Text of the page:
How Aussie businesses are helping you get through the virus crisis

Australia is currently in crisis mode.

To rescue Australia from the worst of an inevitable economic downturn, the federal government is putting together the final touches on its second stimulus package little over a week after announcing its first one. Just yesterday, the Reserve Bank announced its $100 billion policy measures designed to keep the economy moving.

But Australian businesses, big and small, are also recognising the need to help out fellow Australians and have been pitching in too with their own initiatives.

Here’s what businesses around Australia are doing amid the coronavirus-induced chaos:


Airbnb, UberEats give free food, accommodation to frontline responders

The short-term rental platform has pledged to house 100,000 Australians in healthcare and relief industries for free so frontline responders have access to convenient accommodation.

Meanwhile, the food delivery service Deliveroo has created a special code to provide GPs, emergency practitioners and ambulance personnel with 25,000 free meals.


Australian banks throw $100bn lifeline

Just this morning, Australian Banking Association CEO Anna Bligh announced a $100 billion relief package for small businesses and said banks would in place a fast track approval process so customers can receive help more quickly.

“This Assistance Package will apply to more than $100 billion of existing small business loans and depending on customer take-up, could put as much as $8 billion back into the pockets of small businesses as they battle through these difficult times,” Bligh said on Friday morning.

“This is a multi-billion-dollar lifeline for small businesses when they need it most, to help keep the doors open and keep people in jobs.”

To apply for it, small businesses should contact their banks if they haven’t been contacted already, the ABA advised. The ABA is made up of 22 member banks.

The major banks have been slashing their cash rates (to varying degrees) over the last few months following the RBA’s cuts.

Separately, most of the Big Four have also announced a number of other measures to support businesses and households.


Free delivery for Aussies
A number of eateries are helping out Aussies in self-isolation by slashing fees on food delivery. Guzman Y Gomez and DoorDash are some of them, while Uber Eats has pledged to deliver 25,000 meals to healthcare workers.


Uber: Cheaper rides, $5m fund, sick pay
Uber is offering 40 per cent off its ride-shares or 60 per cent if you join its Uber Rewards program (just remember to sit in the back seat, as per warnings from Prime Minister Scott Morrison).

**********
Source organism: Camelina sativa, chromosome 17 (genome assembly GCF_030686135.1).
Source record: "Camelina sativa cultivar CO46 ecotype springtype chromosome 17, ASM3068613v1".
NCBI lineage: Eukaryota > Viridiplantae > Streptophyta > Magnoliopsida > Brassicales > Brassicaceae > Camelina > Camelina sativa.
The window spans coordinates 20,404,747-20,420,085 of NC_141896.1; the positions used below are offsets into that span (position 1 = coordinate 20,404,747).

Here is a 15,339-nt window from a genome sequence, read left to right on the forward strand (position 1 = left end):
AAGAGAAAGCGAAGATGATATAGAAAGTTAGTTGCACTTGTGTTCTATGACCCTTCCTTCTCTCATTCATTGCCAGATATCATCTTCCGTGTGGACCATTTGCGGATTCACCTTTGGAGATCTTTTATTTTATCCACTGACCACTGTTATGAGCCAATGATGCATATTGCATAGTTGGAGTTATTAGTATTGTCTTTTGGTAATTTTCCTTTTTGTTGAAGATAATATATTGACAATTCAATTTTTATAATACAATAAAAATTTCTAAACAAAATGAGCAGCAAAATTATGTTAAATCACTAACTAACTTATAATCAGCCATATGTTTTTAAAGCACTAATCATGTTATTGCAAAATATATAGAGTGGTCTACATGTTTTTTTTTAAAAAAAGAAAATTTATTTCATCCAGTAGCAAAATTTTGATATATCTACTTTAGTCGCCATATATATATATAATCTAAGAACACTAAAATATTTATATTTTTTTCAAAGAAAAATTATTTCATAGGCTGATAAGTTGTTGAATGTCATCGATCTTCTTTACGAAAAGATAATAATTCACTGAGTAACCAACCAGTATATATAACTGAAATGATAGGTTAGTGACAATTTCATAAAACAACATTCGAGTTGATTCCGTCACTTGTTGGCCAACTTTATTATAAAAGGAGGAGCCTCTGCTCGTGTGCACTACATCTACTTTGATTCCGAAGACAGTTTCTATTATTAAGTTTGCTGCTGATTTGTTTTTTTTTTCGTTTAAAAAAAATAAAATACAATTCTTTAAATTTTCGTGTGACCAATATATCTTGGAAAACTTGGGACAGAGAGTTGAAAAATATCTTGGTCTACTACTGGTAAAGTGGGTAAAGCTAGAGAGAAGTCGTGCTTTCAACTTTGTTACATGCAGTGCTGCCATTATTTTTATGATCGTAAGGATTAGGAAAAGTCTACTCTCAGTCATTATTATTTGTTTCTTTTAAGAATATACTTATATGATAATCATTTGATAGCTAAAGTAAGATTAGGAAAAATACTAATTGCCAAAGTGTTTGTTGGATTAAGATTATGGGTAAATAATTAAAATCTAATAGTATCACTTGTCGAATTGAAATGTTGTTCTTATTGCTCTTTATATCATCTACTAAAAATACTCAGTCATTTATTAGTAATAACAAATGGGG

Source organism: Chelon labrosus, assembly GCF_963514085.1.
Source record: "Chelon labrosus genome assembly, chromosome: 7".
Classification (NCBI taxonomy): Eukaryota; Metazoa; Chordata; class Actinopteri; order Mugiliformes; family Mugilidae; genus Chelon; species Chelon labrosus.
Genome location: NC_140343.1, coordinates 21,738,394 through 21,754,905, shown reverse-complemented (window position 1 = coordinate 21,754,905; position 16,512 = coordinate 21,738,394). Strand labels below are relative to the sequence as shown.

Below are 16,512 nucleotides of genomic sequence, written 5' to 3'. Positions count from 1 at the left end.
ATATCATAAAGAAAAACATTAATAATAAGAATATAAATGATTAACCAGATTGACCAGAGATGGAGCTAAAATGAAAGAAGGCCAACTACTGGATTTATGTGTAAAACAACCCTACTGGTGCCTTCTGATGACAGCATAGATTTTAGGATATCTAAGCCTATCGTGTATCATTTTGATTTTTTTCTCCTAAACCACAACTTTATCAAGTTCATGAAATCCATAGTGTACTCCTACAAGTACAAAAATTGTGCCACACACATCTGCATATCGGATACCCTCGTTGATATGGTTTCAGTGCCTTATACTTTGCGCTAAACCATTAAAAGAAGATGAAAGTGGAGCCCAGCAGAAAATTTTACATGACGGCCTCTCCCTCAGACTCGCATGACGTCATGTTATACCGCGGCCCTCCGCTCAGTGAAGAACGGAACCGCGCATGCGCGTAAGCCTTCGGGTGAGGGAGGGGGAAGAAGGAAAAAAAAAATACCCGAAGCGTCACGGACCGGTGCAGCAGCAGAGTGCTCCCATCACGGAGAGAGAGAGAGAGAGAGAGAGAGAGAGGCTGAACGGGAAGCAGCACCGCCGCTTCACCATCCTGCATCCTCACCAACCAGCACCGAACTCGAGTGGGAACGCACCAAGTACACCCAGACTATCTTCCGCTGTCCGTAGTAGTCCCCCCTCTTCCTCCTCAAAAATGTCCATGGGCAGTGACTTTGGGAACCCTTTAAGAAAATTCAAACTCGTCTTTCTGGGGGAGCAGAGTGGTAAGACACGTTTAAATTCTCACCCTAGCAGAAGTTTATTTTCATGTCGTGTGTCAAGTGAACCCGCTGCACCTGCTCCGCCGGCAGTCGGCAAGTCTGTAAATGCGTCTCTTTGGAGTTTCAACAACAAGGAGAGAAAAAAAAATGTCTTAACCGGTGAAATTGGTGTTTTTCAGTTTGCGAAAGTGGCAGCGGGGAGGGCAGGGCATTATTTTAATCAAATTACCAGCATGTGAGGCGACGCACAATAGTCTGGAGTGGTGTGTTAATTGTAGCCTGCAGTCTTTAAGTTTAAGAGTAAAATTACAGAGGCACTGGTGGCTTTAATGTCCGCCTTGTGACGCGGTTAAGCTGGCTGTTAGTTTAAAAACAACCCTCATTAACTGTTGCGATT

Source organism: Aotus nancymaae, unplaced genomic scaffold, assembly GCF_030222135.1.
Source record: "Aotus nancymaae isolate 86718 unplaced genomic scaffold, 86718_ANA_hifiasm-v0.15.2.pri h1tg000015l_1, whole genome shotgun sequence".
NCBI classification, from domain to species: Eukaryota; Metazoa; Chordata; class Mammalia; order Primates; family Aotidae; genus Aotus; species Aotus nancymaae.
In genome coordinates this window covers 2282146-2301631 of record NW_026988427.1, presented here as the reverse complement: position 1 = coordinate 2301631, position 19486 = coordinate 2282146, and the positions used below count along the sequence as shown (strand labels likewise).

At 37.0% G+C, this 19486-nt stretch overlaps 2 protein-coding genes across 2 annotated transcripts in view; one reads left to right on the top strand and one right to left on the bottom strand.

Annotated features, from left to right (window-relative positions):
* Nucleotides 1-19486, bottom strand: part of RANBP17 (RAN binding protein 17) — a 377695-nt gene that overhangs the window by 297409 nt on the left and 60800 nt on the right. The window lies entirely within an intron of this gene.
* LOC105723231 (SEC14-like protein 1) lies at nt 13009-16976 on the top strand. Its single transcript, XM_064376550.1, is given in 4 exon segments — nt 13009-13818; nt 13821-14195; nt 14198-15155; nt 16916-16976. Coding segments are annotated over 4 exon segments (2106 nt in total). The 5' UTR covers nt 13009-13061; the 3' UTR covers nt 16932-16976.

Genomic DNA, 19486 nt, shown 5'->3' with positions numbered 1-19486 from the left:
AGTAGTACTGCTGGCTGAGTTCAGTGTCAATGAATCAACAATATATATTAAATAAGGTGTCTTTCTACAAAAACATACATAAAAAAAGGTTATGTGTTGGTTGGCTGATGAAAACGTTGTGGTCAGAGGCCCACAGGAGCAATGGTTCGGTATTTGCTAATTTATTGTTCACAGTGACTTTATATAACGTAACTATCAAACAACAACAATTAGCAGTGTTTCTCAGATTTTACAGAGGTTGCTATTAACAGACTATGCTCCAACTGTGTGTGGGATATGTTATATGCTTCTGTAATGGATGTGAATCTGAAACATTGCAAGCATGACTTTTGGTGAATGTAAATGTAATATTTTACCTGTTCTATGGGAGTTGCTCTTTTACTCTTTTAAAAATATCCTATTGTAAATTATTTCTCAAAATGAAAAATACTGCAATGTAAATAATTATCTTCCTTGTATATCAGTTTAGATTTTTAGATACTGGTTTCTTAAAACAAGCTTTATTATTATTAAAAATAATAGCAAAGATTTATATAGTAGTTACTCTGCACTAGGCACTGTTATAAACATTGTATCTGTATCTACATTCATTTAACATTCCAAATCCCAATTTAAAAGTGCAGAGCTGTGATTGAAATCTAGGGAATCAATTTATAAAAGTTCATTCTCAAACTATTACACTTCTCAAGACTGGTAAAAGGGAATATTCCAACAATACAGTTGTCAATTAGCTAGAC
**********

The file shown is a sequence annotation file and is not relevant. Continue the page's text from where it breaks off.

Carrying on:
It’s also creating a $5 million fund for independent restaurants in Australia and New Zealand.

“The multi-million dollar fund will allow restaurants to deploy promotions to attract customers and will help restaurants time promotions to suit their individual business needs,” said Uber Eats APAC region general manager Jodie Auster.

Drivers who fall sick with COVID-19 or are placed under quarantine will also receive paid sick leave for 14 days, the ride-share platform has announced.


Optus, Telstra offers free data
To help Australians cope with working from home, the major telcos have sent 10GB and 20GB of extra data for free to eligible Australian consumers and small businesses. Find out if you’re eligible here.


Telstra, Coles hire thousands
Telstra announced this morning that it would be hiring 1,000 temporary contractors to work in its call centres and put on hold job reductions that were slated for the next six months.

Earlier this week, supermarket giant Coles said it was hiring 5,000 casual team members to work across its stores as shopper numbers surged.


CBA, Wesfarmers, Telstra offer sick pay for casuals
At least three of Australia’s biggest employers have said they will pay casual staff who either contract COVID-19 or are required to self-isolate.

The Commonwealth Bank of Australia is the nation’s biggest bank and employs around 52,000 people, while Woolworths – which employs around 55,000 casual workers – will pay casuals for shifts they would have otherwise worked.

Wesfarmers, which owns Bunnings, Kmart, Target and Officeworks, is “planning to provide support to casual workers impacted by a coronavirus and will be communicating details to their teams in coming days,” a spokeswoman said.

Telstra has said it will pay casual workers 14 days leave at their base rate.


Atlassian makes products free – forever

The tech giant’s co-founder and co-CO Scott Farquhar said in a blog post that it was making cloud-based versions of its Jira, Confluence, Jira Service Desk and Jira Core products free for teams of up to ten people.

“Unprecedented events are rapidly changing the way teams are working together,” Farquhar said.

“We know our products help teams work better together and move work forward, regardless of where members of a team are located.”


Free online learning for all schools
Global education software provider Education Perfect will make its platform free for 1,800 schools across more than 30 countries until the 1st of May.

The platform helps teachers deliver curriculum-aligned lessons and assessments remotely and also helps teachers monitor students in real-time.


More to come.


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